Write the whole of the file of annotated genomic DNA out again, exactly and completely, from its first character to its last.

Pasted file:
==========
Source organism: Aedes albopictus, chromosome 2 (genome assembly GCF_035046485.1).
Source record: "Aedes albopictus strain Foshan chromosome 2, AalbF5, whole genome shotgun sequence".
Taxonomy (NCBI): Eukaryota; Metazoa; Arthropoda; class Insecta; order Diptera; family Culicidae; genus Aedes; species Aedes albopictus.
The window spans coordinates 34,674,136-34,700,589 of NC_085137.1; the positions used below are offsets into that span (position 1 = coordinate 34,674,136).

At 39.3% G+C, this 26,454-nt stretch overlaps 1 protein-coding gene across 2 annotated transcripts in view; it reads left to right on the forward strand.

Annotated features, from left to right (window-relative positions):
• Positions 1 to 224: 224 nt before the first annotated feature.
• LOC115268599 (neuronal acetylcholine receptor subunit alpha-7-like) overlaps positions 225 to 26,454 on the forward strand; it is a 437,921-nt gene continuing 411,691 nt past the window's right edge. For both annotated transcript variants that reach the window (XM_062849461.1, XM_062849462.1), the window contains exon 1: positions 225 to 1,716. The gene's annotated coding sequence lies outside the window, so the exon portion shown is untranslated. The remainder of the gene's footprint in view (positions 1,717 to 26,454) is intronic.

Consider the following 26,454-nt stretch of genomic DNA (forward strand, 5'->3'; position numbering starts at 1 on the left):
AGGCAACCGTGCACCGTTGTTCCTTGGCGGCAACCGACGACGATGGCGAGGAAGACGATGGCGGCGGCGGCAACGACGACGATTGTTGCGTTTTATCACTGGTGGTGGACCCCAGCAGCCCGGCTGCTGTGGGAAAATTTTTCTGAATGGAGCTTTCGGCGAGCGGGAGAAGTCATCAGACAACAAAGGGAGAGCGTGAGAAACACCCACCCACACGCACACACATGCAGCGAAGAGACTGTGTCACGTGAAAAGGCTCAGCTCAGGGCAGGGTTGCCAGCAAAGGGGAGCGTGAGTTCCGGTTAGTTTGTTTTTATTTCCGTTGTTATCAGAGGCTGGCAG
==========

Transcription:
Source organism: Aedes albopictus, chromosome 2 (genome assembly GCF_035046485.1).
Source record: "Aedes albopictus strain Foshan chromosome 2, AalbF5, whole genome shotgun sequence".
Taxonomy (NCBI): Eukaryota; Metazoa; Arthropoda; class Insecta; order Diptera; family Culicidae; genus Aedes; species Aedes albopictus.
The window spans coordinates 34,674,136-34,700,589 of NC_085137.1; the positions used below are offsets into that span (position 1 = coordinate 34,674,136).

At 39.3% G+C, this 26,454-nt stretch overlaps 1 protein-coding gene across 2 annotated transcripts in view; it reads left to right on the forward strand.

Annotated features, from left to right (window-relative positions):
• Positions 1 to 224: 224 nt before the first annotated feature.
• LOC115268599 (neuronal acetylcholine receptor subunit alpha-7-like) overlaps positions 225 to 26,454 on the forward strand; it is a 437,921-nt gene continuing 411,691 nt past the window's right edge. For both annotated transcript variants that reach the window (XM_062849461.1, XM_062849462.1), the window contains exon 1: positions 225 to 1,716. The gene's annotated coding sequence lies outside the window, so the exon portion shown is untranslated. The remainder of the gene's footprint in view (positions 1,717 to 26,454) is intronic.

Consider the following 26,454-nt stretch of genomic DNA (forward strand, 5'->3'; position numbering starts at 1 on the left):
AGGCAACCGTGCACCGTTGTTCCTTGGCGGCAACCGACGACGATGGCGAGGAAGACGATGGCGGCGGCGGCAACGACGACGATTGTTGCGTTTTATCACTGGTGGTGGACCCCAGCAGCCCGGCTGCTGTGGGAAAATTTTTCTGAATGGAGCTTTCGGCGAGCGGGAGAAGTCATCAGACAACAAAGGGAGAGCGTGAGAAACACCCACCCACACGCACACACATGCAGCGAAGAGACTGTGTCACGTGAAAAGGCTCAGCTCAGGGCAGGGTTGCCAGCAAAGGGGAGCGTGAGTTCCGGTTAGTTTGTTTTTATTTCCGTTGTTATCAGAGGCTGGCAG